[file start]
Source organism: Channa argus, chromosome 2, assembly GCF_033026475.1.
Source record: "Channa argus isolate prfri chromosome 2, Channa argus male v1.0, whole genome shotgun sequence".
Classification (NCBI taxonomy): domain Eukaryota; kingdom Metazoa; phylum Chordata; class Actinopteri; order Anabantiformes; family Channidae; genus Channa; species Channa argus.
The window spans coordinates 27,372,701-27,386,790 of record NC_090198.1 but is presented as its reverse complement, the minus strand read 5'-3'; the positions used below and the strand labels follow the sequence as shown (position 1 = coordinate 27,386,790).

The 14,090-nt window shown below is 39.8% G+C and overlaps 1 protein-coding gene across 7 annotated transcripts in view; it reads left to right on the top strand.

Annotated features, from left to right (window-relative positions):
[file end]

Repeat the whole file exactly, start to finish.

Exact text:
Source organism: Channa argus, chromosome 2, assembly GCF_033026475.1.
Source record: "Channa argus isolate prfri chromosome 2, Channa argus male v1.0, whole genome shotgun sequence".
Classification (NCBI taxonomy): domain Eukaryota; kingdom Metazoa; phylum Chordata; class Actinopteri; order Anabantiformes; family Channidae; genus Channa; species Channa argus.
The window spans coordinates 27,372,701-27,386,790 of record NC_090198.1 but is presented as its reverse complement, the minus strand read 5'-3'; the positions used below and the strand labels follow the sequence as shown (position 1 = coordinate 27,386,790).

The 14,090-nt window shown below is 39.8% G+C and overlaps 1 protein-coding gene across 7 annotated transcripts in view; it reads left to right on the top strand.

Annotated features, from left to right (window-relative positions):